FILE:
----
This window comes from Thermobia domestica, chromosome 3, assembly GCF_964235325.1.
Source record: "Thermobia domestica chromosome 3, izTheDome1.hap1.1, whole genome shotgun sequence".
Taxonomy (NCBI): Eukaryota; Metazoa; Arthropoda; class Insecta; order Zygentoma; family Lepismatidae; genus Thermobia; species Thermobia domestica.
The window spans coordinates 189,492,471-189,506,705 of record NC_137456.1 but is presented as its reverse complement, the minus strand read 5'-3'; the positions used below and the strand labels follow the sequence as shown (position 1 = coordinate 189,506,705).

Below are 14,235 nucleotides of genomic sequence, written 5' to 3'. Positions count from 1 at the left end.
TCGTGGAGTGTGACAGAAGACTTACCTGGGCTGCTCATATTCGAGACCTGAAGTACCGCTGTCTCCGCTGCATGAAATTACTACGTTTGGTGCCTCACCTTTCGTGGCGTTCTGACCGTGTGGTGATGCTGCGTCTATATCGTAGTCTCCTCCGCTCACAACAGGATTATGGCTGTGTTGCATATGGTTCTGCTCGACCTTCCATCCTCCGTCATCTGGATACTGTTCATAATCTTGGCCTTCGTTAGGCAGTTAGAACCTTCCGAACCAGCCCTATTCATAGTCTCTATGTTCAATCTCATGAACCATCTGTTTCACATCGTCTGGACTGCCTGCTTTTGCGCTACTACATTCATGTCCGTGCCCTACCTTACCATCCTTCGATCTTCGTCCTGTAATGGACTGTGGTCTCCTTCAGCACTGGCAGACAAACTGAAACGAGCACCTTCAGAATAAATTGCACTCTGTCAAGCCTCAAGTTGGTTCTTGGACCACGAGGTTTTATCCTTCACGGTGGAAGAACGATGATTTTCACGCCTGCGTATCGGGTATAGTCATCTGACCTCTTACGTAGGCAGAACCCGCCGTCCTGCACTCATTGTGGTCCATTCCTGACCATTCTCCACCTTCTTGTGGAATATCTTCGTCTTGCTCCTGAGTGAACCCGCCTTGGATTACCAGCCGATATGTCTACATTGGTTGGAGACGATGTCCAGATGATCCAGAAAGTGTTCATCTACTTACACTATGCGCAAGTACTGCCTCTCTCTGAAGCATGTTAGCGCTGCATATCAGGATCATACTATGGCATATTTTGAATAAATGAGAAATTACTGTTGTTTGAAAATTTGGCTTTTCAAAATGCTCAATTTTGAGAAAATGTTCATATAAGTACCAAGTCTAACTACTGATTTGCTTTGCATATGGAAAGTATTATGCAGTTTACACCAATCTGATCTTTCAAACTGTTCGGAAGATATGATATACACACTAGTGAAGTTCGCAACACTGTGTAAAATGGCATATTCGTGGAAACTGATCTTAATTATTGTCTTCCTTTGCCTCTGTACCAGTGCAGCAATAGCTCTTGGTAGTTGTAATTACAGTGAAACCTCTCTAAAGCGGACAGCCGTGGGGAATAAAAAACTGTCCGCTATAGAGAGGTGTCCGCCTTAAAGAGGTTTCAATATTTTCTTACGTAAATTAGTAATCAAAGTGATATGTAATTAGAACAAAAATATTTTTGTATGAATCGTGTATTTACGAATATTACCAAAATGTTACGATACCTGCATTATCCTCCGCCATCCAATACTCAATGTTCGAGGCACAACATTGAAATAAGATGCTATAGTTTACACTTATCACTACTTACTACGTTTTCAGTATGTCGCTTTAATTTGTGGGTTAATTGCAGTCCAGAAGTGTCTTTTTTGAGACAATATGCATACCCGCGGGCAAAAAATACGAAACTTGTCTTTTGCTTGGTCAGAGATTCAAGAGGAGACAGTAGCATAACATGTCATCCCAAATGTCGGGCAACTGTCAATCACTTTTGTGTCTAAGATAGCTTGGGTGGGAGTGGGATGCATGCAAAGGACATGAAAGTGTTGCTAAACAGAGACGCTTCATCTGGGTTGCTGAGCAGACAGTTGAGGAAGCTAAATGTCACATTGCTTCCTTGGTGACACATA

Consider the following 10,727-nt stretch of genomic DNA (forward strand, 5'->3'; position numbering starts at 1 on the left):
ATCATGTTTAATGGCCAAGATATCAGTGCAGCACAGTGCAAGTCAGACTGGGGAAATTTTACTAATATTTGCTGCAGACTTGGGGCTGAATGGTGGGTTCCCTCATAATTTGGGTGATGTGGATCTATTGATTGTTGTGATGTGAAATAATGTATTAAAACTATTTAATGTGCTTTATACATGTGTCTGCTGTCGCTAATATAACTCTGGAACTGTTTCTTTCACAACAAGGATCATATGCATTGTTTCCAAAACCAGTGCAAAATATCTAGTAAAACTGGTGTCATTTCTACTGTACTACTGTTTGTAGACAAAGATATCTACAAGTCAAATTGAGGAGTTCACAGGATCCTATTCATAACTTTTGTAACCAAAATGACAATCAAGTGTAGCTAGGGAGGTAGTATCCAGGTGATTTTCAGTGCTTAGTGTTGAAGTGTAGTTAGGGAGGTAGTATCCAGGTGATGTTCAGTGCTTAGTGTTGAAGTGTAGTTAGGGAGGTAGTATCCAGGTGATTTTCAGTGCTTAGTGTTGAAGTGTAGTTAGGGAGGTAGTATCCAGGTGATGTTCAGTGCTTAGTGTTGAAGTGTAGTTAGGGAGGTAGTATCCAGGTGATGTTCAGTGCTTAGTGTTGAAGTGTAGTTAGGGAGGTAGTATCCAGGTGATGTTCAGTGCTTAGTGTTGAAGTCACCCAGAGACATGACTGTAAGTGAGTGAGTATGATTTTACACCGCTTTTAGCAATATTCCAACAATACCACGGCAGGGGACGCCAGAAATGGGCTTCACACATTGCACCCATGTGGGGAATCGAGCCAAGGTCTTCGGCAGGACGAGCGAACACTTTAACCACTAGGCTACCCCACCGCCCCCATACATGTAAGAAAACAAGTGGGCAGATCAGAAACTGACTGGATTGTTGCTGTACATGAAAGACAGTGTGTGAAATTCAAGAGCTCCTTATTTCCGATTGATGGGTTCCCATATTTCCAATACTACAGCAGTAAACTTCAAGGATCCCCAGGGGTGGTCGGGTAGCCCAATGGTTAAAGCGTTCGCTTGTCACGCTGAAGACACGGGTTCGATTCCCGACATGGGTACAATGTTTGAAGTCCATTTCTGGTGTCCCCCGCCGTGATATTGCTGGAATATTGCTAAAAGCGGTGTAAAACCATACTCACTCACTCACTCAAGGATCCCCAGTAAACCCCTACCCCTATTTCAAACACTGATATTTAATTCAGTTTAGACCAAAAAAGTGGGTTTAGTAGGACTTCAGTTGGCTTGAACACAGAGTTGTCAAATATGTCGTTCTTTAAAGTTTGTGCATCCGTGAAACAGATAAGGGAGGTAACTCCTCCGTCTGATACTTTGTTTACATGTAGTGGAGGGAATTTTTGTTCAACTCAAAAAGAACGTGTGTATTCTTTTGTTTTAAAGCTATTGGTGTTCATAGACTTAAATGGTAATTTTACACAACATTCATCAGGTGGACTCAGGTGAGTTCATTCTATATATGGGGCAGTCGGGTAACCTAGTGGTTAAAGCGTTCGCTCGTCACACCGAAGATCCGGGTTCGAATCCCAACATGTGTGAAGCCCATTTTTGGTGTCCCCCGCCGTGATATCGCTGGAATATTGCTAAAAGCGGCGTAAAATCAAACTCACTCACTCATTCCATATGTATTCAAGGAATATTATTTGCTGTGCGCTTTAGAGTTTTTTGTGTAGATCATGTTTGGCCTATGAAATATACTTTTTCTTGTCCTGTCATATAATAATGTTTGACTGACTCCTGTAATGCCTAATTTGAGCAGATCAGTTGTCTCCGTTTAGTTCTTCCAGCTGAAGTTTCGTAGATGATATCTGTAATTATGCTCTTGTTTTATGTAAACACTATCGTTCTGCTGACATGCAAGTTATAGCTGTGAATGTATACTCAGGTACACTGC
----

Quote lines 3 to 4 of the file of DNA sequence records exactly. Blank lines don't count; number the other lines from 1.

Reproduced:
Taxonomy (NCBI): Eukaryota; Metazoa; Arthropoda; class Insecta; order Zygentoma; family Lepismatidae; genus Thermobia; species Thermobia domestica.
The window spans coordinates 189,492,471-189,506,705 of record NC_137456.1 but is presented as its reverse complement, the minus strand read 5'-3'; the positions used below and the strand labels follow the sequence as shown (position 1 = coordinate 189,506,705).